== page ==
By Ford Chandler, Elena Müller & Hannah Scharmer
Wir leben in einer Zeit, in der sich die Technologie in ihrer Vielfältigkeit rasend entwickelt. Viele nutzen soziale Medien für persönliche, aktivistische oder journalistische Zwecke. Jedoch sind uns häufig die Konsequenzen von unserem Verhalten im Netz nicht bewusst. Themen wie das Konzept der Privatsphäre oder der Digitalisierung sind kompliziert und benötigen viel Wissen. Deshalb brauchen wir Akteure wie Tactical Technology, die uns aufklären und zur Reflexion einladen.
On April 18th, Bard College Berlin, in cooperation with Centre Marc Bloch, hosted an evening for German journalists and politicians to discuss the German media discourse on “migrant anti-Semitism” with young Israelis, Arabs, Jewish & Muslim Germans, and other international students in a safe, academic, non-public setting. The evening started with a round of short presentations in English on Jewish / Israeli / Arab / Muslim experiences and points of view. Subsequently, a German panel discussed German media coverage. Then the discussion opened to the audience.
December 4, 2018 | 7:00pm Centre Marc Bloch In January of this year, the German government committed itself to a new working definition of antisemitism. It is based on a definition adopted in 2016 by the International Holocaust Remembrance Alliance (IHRA). Various Jewish organizations are now pleading for its consistent adoption by all state authorities. […]
By Elena Müller
Dass die Europäische Union ihren Idealen treu ist, darf nicht nur in den Sternen stehen. Um die heutigen Herausforderungen zu meistern, muss die EU bürgernäher und solidarischer werden. Doch ist das unter den aktuellen Strukturen möglich? Bedarf es gar eine vollkommene Neugestaltung des europäischen Kontinents? Vergleichend werde ich mich mit dem Konzept der Europäischen Republik und der heutigen EU auseinandersetzten, um diese Frage zu beantworten.
By Sarah Nassabieh
The Chinese government intends to create a social credit system by the year 2020. Data about the behavior of each individual from all social spheres of life shall be collected, evaluated and transformed into a personal score. Consumption, traffic offenses, activities on the internet, employment contracts, ratings at school and work, conflicts with the landlord and the behavior of children will all count towards the individual’s score. The system will register every person, willingly or unwillingly, with the goal of reflecting an authentic and accurate overall picture of the human being. Thereby the Chinese government intends to reward sincerity and create “a mentality of honesty.” [*1]
The topic in itself one that I had not encountered previously, it was also engaged with in a manner that I found very intriguing. It revealed so many personal, emotions… I would never have guessed just how much the history of the Shoa and its process of grieving and remembering would have impacted them (well, you). How different it is from my own up-bringing in a leftist Danish discourse that is clearly pro-jewish whilst anti-zionist and most certainly pro-Palestine. My german father also never mentioned neither a present nor past readiness to die for Israel, so even this starting point was a foreign concept to me.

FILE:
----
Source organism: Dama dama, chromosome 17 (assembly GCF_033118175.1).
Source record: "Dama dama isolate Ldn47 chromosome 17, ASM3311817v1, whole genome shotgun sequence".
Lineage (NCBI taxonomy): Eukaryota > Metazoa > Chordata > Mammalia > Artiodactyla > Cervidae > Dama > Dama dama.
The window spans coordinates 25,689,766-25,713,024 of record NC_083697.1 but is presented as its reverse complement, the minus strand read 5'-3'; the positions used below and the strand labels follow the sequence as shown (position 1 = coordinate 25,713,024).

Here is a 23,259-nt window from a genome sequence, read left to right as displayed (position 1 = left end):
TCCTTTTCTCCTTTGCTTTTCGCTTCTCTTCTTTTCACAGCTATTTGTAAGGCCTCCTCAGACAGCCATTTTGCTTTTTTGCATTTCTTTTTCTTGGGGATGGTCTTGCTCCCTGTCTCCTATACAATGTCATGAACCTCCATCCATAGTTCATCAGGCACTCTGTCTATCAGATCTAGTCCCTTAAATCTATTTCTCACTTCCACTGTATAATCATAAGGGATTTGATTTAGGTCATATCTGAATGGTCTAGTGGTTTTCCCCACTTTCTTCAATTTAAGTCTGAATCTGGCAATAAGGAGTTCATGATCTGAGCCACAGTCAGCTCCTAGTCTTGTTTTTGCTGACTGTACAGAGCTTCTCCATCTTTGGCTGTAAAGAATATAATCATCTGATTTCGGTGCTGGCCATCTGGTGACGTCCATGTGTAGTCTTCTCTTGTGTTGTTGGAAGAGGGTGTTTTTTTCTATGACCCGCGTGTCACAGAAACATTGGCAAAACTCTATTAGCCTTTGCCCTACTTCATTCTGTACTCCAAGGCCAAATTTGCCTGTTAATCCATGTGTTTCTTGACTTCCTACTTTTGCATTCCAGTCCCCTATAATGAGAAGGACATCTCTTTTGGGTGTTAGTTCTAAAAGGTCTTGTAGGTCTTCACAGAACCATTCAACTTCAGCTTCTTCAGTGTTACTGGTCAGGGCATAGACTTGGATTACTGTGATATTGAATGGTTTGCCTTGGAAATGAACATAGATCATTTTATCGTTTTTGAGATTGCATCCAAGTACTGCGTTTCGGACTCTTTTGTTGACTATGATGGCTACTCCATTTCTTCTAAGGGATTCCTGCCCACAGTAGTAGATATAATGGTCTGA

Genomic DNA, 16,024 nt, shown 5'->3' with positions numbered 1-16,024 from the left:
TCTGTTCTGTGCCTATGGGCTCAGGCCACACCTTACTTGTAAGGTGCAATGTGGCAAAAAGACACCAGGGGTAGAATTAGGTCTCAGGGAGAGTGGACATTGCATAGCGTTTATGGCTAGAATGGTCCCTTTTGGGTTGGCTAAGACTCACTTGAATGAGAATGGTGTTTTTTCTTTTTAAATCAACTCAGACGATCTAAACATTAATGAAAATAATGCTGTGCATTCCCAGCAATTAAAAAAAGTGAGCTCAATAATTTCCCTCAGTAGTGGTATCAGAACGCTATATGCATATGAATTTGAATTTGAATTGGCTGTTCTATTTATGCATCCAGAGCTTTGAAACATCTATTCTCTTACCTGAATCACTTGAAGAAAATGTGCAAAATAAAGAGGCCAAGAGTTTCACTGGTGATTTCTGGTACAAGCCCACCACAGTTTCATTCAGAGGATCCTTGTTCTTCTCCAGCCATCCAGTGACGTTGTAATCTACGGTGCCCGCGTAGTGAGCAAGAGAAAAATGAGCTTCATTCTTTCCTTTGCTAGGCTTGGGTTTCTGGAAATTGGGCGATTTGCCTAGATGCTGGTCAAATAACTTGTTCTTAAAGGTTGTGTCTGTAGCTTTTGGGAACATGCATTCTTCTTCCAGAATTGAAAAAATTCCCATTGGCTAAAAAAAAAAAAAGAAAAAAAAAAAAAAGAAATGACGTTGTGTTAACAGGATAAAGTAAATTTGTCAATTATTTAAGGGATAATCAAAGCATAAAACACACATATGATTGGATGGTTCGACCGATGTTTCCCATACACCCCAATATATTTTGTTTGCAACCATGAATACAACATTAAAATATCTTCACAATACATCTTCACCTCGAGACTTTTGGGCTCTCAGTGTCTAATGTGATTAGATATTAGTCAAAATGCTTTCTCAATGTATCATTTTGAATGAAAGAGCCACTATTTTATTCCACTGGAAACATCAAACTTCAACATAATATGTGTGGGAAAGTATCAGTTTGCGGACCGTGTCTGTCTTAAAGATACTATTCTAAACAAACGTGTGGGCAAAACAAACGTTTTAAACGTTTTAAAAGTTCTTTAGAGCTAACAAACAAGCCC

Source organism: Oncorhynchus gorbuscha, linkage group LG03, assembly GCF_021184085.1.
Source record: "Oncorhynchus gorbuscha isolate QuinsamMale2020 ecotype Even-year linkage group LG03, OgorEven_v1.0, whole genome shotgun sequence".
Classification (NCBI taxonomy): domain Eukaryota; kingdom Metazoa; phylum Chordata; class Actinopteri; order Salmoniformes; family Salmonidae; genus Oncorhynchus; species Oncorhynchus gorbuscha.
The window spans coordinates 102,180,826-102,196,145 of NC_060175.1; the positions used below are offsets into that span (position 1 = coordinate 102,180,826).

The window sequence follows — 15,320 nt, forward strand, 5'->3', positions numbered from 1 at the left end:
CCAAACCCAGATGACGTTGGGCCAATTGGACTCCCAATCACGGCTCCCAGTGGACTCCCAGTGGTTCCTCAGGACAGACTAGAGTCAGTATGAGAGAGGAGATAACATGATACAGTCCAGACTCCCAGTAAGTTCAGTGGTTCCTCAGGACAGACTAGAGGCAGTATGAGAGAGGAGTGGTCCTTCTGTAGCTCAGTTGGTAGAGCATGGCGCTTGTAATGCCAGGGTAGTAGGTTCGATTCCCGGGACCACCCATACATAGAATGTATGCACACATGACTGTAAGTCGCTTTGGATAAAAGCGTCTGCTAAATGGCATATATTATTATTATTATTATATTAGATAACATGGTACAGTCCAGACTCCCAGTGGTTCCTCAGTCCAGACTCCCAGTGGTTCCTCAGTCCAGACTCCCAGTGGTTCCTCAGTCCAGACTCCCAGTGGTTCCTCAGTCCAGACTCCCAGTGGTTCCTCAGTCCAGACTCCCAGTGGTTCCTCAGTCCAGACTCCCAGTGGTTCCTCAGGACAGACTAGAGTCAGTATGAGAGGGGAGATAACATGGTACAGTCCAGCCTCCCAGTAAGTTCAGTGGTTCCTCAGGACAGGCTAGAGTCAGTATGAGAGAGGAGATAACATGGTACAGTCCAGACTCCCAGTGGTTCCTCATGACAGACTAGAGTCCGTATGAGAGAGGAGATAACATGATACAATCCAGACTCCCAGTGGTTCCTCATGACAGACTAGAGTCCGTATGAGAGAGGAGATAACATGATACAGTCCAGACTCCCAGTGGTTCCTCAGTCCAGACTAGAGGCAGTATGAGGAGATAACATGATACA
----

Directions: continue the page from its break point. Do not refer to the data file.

Der Antisemitismus in Deutschland ist real. Überall auf der Welt. Er bewegt Menschen zu menschenfeindlichen Gewalttaten, Gewalt in Sprache und Umgang. Wenn jemand auf Grund seiner Religion diskriminiert wird, muss es Aufschrei geben – von allen Seiten: religiösen und nicht religiösen Mitbürgern. Der Islam gibt mir die Verantwortung, stets für Gerechtigkeit einzustehen, auch wenn sie gegen mich selbst sprechen würde oder gegen nahe Verwandte und Freunde.
We can’t assume that all Germans-including Germans with “migration background” feel that antisemitism is the most pressing form of discrimination that should be addressed in the media. The feelings of those who make the German population are clearly not represented in the mainstream media enough. Criticizing Israel seems to be a taboo, but perhaps it would be considered more legitimate or digestible if it is expressed by a Jew/Israeli?
Yesterday afternoon I was sitting in the park with a friend, reading and eating oranges, when a guy of about our age came up to us. On his head he wore a white kippah and in his outstretched hand he held another two, clearly intended for us. “Hello,” he smiled, “we’re doing a protest action against the increased anti-semitic attacks. For this, we invite people to wear kippot, because in the sight of the recent events they have become explicitly political symbols. Would you be willing to put these on as a sign of solidarity, and to feel how it is to be a minority?”. After a brief silence, we took the kippot from him and watched as he walked away, back towards the path where the majority of passersby was wearing the white caps as a police van stood by, at least two police men surveying the area. My friend and I looked at each other for a moment before hesitantly putting the kippot on.
Since I witnessed the ever-lasting motivation of the German society to fight anti-Semitism with their personal feelings and memories of guilt one more, but apparently not for the last time in a remark made by one of the panelists, I’ve been asking myself why this constant sense of guilt exists in Germany to the extent where one even hesitates to critically talk about the matter with a German. The ironical side of the story is that I could not find any answer beyond the emotional aspect of the situation despite all the readings and discussions we made regarding the topic. Therefore, I wanted to take a look at any traces of anti-Semitism in the Turkish society with which I’m obviously more familiar, and accordingly to draw a comparison between these two cases so that I might perhaps get an extra insight into the issue.